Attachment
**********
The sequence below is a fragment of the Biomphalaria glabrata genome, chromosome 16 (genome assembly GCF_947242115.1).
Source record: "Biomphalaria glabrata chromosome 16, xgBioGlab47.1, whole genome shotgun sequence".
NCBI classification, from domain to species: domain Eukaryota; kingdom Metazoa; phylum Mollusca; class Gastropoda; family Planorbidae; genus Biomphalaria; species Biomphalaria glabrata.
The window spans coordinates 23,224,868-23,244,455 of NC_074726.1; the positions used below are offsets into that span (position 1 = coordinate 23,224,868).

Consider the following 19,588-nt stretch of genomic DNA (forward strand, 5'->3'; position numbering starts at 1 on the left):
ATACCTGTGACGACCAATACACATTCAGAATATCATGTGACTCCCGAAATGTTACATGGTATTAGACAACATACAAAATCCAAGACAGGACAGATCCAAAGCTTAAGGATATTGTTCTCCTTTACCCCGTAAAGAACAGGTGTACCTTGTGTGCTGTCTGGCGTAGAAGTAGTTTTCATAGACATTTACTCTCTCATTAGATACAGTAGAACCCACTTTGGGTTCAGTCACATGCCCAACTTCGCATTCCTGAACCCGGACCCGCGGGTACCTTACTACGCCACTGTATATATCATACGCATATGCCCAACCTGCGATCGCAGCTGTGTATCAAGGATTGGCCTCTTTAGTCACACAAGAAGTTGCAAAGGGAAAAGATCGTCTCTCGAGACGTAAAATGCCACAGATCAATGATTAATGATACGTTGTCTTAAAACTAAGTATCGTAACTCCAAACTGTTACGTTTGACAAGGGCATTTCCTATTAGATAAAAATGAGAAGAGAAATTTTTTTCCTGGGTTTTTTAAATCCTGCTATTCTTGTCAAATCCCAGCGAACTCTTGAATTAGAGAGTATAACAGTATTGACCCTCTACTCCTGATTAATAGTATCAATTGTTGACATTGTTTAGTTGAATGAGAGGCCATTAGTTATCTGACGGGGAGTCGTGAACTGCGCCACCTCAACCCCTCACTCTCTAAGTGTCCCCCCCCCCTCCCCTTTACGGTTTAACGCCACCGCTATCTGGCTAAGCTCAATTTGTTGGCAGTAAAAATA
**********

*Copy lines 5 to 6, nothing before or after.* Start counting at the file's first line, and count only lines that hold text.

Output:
Consider the following 19,588-nt stretch of genomic DNA (forward strand, 5'->3'; position numbering starts at 1 on the left):
ATACCTGTGACGACCAATACACATTCAGAATATCATGTGACTCCCGAAATGTTACATGGTATTAGACAACATACAAAATCCAAGACAGGACAGATCCAAAGCTTAAGGATATTGTTCTCCTTTACCCCGTAAAGAACAGGTGTACCTTGTGTGCTGTCTGGCGTAGAAGTAGTTTTCATAGACATTTACTCTCTCATTAGATACAGTAGAACCCACTTTGGGTTCAGTCACATGCCCAACTTCGCATTCCTGAACCCGGACCCGCGGGTACCTTACTACGCCACTGTATATATCATACGCATATGCCCAACCTGCGATCGCAGCTGTGTATCAAGGATTGGCCTCTTTAGTCACACAAGAAGTTGCAAAGGGAAAAGATCGTCTCTCGAGACGTAAAATGCCACAGATCAATGATTAATGATACGTTGTCTTAAAACTAAGTATCGTAACTCCAAACTGTTACGTTTGACAAGGGCATTTCCTATTAGATAAAAATGAGAAGAGAAATTTTTTTCCTGGGTTTTTTAAATCCTGCTATTCTTGTCAAATCCCAGCGAACTCTTGAATTAGAGAGTATAACAGTATTGACCCTCTACTCCTGATTAATAGTATCAATTGTTGACATTGTTTAGTTGAATGAGAGGCCATTAGTTATCTGACGGGGAGTCGTGAACTGCGCCACCTCAACCCCTCACTCTCTAAGTGTCCCCCCCCCCTCCCCTTTACGGTTTAACGCCACCGCTATCTGGCTAAGCTCAATTTGTTGGCAGTAAAAATA